Those invested or thinking of investing in auto makers might want to think twice. According to The Wall Street Journal (subscription required), consumers say the functional trucks, which make up a big part of auto makers' profits, just aren't cool anymore. Why? Several reasons.

  • Despite record sales in 2002 (one in four vehicles sold was an SUV), their fuel inefficiency is nevertheless proving unsatisfactory to many consumers.

  • Last year, several major religious organizations asked followers to rethink SUVs because they waste natural resources. A Christian organization recently began running "What Would Jesus Drive?" ads on TV.

  • Columnist Arianna Huffington has audaciously suggested those supporting SUVs are indirectly supporting terrorism by boosting our dependence on foreign oil. She's behind a series of soon-to-air TV ads illustrating the connection.

  • Websites such as The Ultimate Poseur Sport Utility Page mock the vehicles and offer arguments and statistics against them. Even somewhat mainstream media properties have joined the protest. Slate features this ad for a "Godzilla" SUV, offering zip codes as size options and promoting the "Exxon Valdez Commemorative Edition."

SUVs aren't just "uncool," though. They're also big polluters and less safe than many alternatives. Remember when Sen. Bill Frist (R-Tenn.) recently assisted victims at the scene of an overturned SUV? According to this New York Timesarticle (free registration required), SUVs roll over three times as often as cars due to their higher center of gravity. And The Mercury News says SUVs pose "nearly twice the risk to drivers of other cars as do average midsize and large cars."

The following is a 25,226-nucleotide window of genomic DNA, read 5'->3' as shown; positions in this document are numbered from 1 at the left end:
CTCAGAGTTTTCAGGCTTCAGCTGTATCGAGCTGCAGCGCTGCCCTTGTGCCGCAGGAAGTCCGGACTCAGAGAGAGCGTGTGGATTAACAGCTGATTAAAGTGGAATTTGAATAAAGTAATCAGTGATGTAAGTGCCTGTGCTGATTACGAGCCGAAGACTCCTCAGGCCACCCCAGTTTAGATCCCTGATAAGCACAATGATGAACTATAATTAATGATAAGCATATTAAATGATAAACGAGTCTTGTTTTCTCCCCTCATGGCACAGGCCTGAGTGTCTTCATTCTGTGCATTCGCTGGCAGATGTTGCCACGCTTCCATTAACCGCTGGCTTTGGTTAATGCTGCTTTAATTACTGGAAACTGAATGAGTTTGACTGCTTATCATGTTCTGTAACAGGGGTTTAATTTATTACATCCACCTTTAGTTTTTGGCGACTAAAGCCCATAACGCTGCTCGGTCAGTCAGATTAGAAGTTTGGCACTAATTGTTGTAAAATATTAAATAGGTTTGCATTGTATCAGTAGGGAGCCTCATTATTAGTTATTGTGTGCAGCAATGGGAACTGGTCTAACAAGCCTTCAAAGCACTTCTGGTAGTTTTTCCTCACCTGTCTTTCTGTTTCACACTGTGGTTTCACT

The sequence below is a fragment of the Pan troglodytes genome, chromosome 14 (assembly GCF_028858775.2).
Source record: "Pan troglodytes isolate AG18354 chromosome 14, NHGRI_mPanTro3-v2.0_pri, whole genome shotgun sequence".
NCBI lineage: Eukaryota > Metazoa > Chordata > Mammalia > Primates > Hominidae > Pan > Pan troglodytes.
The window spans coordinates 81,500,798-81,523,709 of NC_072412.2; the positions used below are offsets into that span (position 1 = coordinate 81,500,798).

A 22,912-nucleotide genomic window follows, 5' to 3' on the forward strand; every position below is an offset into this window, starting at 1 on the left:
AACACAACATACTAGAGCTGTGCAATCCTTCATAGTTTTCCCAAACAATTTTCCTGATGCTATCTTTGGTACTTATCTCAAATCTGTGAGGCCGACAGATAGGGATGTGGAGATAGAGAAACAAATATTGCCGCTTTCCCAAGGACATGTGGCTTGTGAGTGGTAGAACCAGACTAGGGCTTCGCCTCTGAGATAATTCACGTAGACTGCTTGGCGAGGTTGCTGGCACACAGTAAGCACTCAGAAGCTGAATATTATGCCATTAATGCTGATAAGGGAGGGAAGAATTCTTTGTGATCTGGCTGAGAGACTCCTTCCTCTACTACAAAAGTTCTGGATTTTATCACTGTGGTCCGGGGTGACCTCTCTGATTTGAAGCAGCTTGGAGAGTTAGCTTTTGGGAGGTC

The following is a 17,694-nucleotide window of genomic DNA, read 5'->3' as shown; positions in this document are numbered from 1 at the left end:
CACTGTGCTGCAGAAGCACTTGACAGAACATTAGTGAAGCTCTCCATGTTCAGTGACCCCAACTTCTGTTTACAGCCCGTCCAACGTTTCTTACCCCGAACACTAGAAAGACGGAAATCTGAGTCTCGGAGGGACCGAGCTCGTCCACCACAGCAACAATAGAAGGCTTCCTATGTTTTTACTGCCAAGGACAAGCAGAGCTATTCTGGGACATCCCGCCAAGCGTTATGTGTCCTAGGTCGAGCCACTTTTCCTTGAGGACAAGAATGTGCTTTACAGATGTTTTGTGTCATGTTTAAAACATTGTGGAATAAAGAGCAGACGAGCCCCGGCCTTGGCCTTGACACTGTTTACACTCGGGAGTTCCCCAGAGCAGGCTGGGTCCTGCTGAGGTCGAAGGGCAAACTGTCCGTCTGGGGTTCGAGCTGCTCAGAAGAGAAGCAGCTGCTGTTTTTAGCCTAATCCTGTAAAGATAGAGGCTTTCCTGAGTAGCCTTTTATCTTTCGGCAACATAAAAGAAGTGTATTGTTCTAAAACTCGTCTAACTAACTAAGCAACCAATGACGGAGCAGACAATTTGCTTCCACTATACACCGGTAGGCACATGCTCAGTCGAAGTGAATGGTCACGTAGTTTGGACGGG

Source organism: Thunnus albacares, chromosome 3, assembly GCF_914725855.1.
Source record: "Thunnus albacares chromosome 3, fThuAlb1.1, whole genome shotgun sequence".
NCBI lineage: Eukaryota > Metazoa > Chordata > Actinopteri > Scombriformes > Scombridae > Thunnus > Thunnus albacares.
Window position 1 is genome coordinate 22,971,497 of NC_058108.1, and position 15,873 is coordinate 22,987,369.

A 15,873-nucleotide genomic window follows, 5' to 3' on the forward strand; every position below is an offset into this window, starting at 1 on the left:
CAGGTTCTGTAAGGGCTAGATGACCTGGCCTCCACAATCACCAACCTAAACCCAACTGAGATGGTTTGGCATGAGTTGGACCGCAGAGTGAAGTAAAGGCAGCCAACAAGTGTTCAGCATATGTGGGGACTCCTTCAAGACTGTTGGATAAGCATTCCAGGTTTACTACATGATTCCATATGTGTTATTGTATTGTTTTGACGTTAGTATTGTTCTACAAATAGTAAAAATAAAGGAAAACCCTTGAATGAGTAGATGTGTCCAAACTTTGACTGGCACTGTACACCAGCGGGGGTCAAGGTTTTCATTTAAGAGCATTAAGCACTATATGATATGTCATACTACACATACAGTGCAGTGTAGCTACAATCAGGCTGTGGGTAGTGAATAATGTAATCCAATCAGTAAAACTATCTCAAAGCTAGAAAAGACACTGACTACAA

The trucks are associated with a host of political issues, too, thanks to aggressive lobbying by the auto industry. Huffington addresses this in a recent column, in which she slams Presidents Bush and Clinton and discusses fuel-efficient hybrids. (Toyota and Honda have been making hybrids since 1997, and the Big Three are catching up.) "How ironic that if American car buyers want to do something truly patriotic, they have to buy Japanese to do it," she writes.

Learn more about SUV issues from this Washington Monthlyarticle and the book, High and Mighty: SUVs: The World's Most Dangerous Vehicles and How They Got That Way, by Keith Bradsher. (For those seeking an SUV defense, check out this article.)

If you'd like to weigh in with your opinion on SUVs, pro or con, pop into our Motley Fool Take discussion board (hassle-free, free trial available).